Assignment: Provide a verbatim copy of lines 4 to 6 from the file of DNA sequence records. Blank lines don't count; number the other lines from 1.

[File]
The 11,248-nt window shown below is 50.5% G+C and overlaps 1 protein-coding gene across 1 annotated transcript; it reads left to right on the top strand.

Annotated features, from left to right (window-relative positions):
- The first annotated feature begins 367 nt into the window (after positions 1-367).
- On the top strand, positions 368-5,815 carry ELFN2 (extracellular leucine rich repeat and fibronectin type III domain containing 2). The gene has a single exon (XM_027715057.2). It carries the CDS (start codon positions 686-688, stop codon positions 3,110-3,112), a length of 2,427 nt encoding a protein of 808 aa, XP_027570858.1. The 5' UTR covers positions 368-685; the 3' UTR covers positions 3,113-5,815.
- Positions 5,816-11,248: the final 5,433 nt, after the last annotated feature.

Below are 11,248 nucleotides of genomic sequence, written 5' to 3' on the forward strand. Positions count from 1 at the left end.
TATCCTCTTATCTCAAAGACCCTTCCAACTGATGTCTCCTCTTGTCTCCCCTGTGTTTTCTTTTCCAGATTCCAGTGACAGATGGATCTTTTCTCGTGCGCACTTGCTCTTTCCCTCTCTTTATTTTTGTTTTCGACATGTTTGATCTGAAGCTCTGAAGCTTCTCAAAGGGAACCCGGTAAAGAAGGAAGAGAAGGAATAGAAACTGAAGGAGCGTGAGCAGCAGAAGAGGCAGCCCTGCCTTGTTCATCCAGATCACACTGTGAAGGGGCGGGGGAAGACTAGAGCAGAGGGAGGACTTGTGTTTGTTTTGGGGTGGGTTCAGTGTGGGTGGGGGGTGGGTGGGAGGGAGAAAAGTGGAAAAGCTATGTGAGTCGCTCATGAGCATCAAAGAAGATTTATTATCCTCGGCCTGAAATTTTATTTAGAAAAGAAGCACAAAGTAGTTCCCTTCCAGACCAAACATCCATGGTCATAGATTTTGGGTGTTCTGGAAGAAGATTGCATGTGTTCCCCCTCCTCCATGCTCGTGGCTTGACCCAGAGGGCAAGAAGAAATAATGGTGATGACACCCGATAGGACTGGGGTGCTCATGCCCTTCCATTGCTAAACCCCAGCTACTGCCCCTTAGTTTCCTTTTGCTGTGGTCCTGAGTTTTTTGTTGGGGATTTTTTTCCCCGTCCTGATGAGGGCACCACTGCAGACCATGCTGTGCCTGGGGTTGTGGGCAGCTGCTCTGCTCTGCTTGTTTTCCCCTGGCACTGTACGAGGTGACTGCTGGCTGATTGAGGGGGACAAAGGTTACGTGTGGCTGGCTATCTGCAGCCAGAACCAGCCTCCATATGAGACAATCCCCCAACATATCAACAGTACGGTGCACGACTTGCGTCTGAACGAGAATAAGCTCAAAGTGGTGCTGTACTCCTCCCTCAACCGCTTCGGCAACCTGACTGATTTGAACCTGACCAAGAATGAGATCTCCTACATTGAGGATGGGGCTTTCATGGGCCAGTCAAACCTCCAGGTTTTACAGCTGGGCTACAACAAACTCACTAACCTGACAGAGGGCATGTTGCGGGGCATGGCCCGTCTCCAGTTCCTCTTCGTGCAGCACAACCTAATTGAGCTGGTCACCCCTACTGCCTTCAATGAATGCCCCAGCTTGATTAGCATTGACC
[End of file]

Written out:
- On the top strand, positions 368-5,815 carry ELFN2 (extracellular leucine rich repeat and fibronectin type III domain containing 2). The gene has a single exon (XM_027715057.2). It carries the CDS (start codon positions 686-688, stop codon positions 3,110-3,112), a length of 2,427 nt encoding a protein of 808 aa, XP_027570858.1. The 5' UTR covers positions 368-685; the 3' UTR covers positions 3,113-5,815.
- Positions 5,816-11,248: the final 5,433 nt, after the last annotated feature.

Below are 11,248 nucleotides of genomic sequence, written 5' to 3' on the forward strand. Positions count from 1 at the left end.